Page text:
That innocent Facebook post grieved me because I’ve read so many stories of kids aging out in foster care, because although they didn’t do one single thing to land up there (kids are placed in foster care because parents couldn’t parent, not because the kids were bad), everyone believes that the kids are actually the problem. Can we stop saying things like “adopted child” or “foster kid”? Child suffices, and then we can talk about whatever situation the child has been placed in (which typically, they had no choice in.)

5. Our kids are real people too.

I grieve for every adoptive parent who has been asked inappropriate questions about their child’s background, their health history, and whether or not they knew that ADHD/ASD/Asthma/general health problems or ingrown toenails were a potential when they adopted. And also for all the kids that overheard this question being asked (based on a true story). FOR THE LOVE, PEOPLE! Chances are, most biological parents who carried their beloved babies in their womb have no sweet clue about whether these things are in their future (& most kids I’ve met with these conditions were not adopted). The reality is we wouldn’t give up our kids even if we DID know.

6. My daughter is listening, and so are your kids.

Throughout her life, my daughter is going to hear stupid things and careless comments and although she’s only 4, she already has been hurt with words from her peers, and it broke her heart.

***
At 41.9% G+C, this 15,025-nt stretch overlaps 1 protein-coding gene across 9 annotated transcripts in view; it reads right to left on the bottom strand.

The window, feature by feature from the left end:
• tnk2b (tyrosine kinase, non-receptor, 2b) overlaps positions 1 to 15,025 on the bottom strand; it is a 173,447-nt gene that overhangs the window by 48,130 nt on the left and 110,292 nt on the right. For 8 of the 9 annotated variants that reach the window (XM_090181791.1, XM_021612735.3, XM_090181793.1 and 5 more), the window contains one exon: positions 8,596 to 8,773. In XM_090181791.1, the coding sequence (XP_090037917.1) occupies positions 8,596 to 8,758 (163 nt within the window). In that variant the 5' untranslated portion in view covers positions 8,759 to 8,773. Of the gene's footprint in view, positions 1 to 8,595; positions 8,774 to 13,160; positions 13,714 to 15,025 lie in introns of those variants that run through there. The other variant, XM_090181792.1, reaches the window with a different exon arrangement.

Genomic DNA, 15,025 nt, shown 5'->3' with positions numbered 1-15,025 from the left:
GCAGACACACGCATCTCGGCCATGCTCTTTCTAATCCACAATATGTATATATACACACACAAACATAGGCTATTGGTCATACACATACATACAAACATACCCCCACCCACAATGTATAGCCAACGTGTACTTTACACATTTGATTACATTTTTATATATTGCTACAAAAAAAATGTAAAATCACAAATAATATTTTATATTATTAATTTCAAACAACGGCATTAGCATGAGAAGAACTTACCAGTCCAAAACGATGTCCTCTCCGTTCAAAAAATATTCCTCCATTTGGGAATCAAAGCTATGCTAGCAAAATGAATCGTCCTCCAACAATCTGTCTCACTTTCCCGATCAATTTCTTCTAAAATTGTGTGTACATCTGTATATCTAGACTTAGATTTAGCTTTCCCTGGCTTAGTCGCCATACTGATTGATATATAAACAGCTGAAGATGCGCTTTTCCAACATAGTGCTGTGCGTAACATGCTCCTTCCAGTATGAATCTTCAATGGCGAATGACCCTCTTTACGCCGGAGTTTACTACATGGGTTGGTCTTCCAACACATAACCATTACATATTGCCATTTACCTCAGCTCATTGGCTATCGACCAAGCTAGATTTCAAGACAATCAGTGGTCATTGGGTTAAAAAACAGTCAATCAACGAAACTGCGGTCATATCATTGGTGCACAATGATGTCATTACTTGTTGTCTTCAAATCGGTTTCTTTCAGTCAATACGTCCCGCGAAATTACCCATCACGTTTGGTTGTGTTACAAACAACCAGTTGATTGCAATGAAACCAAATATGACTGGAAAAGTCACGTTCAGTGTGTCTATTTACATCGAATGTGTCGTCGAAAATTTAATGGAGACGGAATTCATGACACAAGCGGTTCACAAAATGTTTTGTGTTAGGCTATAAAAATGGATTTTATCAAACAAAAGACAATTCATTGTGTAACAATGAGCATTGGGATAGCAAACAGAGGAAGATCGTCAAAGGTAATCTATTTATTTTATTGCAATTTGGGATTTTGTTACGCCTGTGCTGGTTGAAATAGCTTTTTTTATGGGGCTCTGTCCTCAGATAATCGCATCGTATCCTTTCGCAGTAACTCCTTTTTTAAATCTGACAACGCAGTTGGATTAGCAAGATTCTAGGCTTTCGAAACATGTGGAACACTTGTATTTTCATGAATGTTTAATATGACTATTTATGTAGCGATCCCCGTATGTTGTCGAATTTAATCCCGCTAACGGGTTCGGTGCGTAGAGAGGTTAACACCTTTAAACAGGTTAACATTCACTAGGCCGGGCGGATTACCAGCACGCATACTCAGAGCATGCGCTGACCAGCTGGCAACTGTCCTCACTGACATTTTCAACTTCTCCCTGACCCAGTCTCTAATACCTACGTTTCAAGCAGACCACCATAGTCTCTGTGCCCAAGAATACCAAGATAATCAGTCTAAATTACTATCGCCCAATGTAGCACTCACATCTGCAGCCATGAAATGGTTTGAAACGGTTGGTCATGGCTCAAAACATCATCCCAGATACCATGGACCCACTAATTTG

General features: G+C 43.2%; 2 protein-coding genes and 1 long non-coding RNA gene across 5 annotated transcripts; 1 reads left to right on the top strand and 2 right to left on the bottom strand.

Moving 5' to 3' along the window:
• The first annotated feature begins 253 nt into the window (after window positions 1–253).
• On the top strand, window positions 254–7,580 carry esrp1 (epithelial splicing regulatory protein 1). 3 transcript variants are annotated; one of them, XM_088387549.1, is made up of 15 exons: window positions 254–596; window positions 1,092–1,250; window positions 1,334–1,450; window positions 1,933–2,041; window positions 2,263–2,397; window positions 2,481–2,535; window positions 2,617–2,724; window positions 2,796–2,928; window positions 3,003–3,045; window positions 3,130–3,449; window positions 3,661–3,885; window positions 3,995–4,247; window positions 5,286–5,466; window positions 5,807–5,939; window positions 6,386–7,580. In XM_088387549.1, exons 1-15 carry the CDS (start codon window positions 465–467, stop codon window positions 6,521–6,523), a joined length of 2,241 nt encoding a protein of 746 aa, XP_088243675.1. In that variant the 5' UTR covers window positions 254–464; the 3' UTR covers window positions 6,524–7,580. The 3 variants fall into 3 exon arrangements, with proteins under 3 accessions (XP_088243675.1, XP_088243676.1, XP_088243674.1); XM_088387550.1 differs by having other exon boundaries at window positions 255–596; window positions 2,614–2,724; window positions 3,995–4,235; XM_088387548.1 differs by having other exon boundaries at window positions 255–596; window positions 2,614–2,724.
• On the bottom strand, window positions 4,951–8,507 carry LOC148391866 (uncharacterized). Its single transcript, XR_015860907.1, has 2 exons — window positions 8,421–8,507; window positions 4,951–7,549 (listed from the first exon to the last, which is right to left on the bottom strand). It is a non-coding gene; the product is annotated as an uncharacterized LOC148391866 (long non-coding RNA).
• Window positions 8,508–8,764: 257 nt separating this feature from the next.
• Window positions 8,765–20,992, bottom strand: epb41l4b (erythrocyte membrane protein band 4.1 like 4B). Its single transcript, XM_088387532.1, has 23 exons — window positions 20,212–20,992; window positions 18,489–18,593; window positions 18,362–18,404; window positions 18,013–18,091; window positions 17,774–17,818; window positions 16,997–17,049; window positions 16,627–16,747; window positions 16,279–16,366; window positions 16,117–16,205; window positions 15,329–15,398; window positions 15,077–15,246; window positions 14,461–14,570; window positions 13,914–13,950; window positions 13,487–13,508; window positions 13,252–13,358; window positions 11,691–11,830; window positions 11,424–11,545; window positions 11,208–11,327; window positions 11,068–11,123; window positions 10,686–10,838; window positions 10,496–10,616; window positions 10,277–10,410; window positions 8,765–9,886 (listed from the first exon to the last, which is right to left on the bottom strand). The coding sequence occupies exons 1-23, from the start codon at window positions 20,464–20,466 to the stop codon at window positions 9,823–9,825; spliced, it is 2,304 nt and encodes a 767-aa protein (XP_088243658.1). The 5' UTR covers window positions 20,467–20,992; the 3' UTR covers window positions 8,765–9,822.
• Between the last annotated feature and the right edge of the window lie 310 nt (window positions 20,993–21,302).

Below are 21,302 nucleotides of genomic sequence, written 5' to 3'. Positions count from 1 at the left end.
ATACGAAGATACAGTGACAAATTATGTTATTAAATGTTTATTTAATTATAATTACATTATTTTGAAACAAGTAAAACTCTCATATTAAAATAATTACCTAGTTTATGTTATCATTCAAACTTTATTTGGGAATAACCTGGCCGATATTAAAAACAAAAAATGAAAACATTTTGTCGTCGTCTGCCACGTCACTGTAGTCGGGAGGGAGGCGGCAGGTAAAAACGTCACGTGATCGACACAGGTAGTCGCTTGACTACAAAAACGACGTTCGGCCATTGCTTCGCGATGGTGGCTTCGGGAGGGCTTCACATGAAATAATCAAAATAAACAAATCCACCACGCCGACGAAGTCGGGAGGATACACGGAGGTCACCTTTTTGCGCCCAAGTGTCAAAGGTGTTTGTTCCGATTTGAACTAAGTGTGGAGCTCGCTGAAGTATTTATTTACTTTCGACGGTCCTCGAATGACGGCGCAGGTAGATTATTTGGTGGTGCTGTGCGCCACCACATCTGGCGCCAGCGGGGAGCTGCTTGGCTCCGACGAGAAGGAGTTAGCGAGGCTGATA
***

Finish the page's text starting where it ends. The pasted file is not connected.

Instead of posting on social media, here’s what I would ask you to do instead: have a conversation with your kiddos about adoption. About how God’s pretty clear about loving and advocating and caring for the orphan, and about how our words are powerful. About how kids who are adopted actually do belong in their families, and they’re there forever. How we’re called to use our powerful words for good. How, if we’re Christians, we’re all adopted in and it means that we actually do belong. Chances are, that might help change the conversation when it happens at school, and when my daughter is listening.

7. It’s my responsibility.

Ultimately, it’s my responsibility to give grace, knowing that others just don’t understand. Also, to know that I probably unintentionally say hurtful things all the time. I took all the training that told us that as adoptive parents we become advocates, helping others change culture by learning how to talk about adoption as a blessing, instead of a curse. It’s my job to teach my daughter how to respond to unthinking jokes. I need to learn how to gently correct people who make hurtful comments, because most of the time, they just don’t know.

Oh, and it’s also on us to have a sense of humour. We laugh when our doctor (who signed all our pre-adoption paperwork to say we were fit to parent, which can be a funny joke all on its own) regularly forgets that our wee girl was adopted. We laugh because so much of this journey is quirky and just plain funny if you look at it the right way.

So, are you wondering what is okay to say? Here’s a filter: would your words bless or curse my four-year old daughter? Would you want her to hear your joke or comment? Would you want your kids to repeat it to her in the classroom? Would you want someone to say those things about your own child?

Your words have power – let it be remarkable, life-giving power. Power that helps build into families, not tearing them down. Let your words be ones that empower families like ours. In a world full of not-so-kind words, we need all the good ones we can get.